Perfect Puppy Care Book – Chapter 4 – Bringing Home Puppy (Part 2)
Chapter 4 – Bringing Home Puppy (Part 2)
When you get home, immediately take your puppy to her potty area because she may have to relieve herself again. Puppies tend to need to potty anywhere from 3 to 5 times a day. Go ahead and start your housetraining right from the start.
If you have a fenced-in area, carry her there. If you do not have a secure yard, put on her collar and leash. Don’t risk her dashing off—puppies are fast! Plus, you don’t want her to learn her very first day that she can run away from you. Because she doesn’t know you very well, you might have trouble catching her.
Don’t be surprised if your puppy doesn’t relieve herself right away. She may be too excited, and this is normal. Give her about five minutes, then take her inside to her new home.
The First Few Days
The first few days are the honeymoon period. You and your family will be completely entranced at your new family addition, and your puppy will provide you with hours of entertainment. You’ll take pictures and e-mail your friends, you’ll laugh at her cute antics…and you’ll also start to realize just how much work raising a puppy can be.
Puppies need constant supervision. You may find that your puppy has lots of energy but you’re beginning to get very tired. Here are some tips for making the first few days easier:
- Take your puppy to the vet right away. Bring your puppy to the veterinarian within 48 hours to make sure that she is healthy and so that you can start her health care program.
- Set rules now, and stick to them. If you let your puppy get up on the couch with you now because she’s small and cute but don’t want her to get up there later when she’s bigger, that will confuse her. Give her consistent structure.
- Begin your training now. Start teaching your puppy manners today, such as sitting for her food or at the door. If you train her now, she will keep those manners as she gets older. Puppies are like sponges—they soak up information. They have very short attention spans, though, so shorter training sessions are best (10 minutes maximum).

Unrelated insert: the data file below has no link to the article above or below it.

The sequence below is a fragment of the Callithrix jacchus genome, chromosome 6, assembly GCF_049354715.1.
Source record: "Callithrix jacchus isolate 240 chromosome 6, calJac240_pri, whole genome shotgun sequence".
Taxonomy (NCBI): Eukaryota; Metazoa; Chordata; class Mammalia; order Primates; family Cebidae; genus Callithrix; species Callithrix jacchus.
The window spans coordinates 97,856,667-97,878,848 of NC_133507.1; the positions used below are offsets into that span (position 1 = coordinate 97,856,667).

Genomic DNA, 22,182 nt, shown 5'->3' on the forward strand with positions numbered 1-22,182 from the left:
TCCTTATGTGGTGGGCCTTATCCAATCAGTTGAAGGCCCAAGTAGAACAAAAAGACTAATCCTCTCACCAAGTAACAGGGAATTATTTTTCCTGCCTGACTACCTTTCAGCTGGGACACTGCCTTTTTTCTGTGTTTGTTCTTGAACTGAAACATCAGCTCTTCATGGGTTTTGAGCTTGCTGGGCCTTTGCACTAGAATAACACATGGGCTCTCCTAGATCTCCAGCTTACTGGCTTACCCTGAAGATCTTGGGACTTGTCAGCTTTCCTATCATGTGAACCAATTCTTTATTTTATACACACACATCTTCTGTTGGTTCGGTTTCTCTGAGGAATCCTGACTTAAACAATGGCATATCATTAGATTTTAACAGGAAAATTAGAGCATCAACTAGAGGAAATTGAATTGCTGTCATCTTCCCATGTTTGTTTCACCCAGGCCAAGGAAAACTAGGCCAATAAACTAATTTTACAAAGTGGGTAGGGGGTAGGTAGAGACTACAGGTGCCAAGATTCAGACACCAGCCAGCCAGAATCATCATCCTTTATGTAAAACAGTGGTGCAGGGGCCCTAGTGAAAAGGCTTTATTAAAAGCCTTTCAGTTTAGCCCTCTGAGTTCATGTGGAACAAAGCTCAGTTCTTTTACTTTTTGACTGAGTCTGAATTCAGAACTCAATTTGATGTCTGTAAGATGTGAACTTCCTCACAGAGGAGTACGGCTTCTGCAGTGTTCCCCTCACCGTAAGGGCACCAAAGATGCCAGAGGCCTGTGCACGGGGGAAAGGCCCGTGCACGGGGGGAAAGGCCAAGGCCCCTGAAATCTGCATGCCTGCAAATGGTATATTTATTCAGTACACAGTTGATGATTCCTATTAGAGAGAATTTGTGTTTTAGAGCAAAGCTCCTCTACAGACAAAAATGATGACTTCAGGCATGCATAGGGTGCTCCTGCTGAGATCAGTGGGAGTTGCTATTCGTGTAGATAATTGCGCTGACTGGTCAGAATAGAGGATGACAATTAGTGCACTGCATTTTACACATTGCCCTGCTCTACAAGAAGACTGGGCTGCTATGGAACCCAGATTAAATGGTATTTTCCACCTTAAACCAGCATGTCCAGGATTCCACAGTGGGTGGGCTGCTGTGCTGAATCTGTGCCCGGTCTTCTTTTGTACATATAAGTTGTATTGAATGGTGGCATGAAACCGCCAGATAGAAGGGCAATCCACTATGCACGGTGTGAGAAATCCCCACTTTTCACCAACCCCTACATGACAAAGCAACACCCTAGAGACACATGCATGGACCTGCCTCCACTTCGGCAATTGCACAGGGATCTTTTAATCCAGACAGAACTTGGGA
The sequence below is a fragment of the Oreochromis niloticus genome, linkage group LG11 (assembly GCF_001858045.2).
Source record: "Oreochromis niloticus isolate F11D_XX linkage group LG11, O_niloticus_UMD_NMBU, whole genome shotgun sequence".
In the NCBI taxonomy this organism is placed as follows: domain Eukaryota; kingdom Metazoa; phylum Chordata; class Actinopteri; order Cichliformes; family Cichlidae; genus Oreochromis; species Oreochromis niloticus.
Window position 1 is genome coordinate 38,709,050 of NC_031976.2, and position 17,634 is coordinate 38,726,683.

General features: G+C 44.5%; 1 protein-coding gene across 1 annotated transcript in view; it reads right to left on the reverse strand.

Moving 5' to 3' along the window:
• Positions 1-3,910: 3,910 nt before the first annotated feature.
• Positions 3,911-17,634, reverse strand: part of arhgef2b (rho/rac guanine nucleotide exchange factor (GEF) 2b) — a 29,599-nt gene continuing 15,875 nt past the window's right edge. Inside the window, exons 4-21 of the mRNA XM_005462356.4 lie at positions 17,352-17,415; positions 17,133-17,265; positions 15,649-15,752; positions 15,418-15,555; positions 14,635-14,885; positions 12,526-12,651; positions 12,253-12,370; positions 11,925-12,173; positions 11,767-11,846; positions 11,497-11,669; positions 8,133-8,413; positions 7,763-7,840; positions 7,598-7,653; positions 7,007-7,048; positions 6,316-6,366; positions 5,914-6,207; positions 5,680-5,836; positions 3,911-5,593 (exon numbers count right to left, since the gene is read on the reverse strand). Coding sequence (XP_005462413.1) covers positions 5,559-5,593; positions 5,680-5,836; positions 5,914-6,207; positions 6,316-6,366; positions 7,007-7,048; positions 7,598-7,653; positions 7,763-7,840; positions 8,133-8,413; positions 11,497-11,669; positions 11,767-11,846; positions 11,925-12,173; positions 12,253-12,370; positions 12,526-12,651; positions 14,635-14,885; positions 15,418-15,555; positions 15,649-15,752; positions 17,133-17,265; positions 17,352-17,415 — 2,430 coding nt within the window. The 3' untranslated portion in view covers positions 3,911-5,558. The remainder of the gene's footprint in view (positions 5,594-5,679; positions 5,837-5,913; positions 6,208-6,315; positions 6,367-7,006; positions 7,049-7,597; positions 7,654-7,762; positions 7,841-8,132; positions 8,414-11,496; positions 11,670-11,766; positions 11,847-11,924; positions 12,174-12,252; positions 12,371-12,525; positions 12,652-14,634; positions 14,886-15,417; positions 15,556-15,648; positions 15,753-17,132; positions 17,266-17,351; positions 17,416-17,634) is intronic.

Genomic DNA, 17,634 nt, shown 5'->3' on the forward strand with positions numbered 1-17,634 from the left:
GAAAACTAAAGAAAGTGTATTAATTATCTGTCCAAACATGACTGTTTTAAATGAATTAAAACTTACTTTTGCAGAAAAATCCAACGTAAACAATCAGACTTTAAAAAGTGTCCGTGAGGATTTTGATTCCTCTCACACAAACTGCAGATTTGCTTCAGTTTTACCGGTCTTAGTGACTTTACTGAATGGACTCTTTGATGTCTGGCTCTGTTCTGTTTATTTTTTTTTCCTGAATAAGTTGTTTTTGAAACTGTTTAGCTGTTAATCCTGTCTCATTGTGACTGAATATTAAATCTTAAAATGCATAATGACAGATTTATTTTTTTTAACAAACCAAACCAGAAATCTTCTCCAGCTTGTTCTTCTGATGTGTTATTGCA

- Stick to a schedule. Puppies do best with consistent routines. You should keep your dog’s feeding and potty schedules consistent.
- Get your puppy used to being independent. If you picked up your puppy on a weekend or decided to take a few days off to bond with her, she might be confused and upset the day you head back to work. To prevent this reaction, train her to being confined in her crate periodically. Leave her crated while you run short errands so that she won’t experience such a dramatic transition when you return to your regular schedule. Keep in mind, as she grows you will be able to remove the crate from the scenario, but until then the crate will keep her from getting into too much trouble while alone.
Some puppies will waltz into your home and act like they’ve lived there all their lives. Some puppies may be hesitant or confused. Some puppies will be fine during the day, but whine or cry at night. Keep in mind that your puppy has left the only home she’s known, and this could be a confusing transition for her. It may take her a couple weeks to feel comfortable and fit in with her new routine; this is normal.
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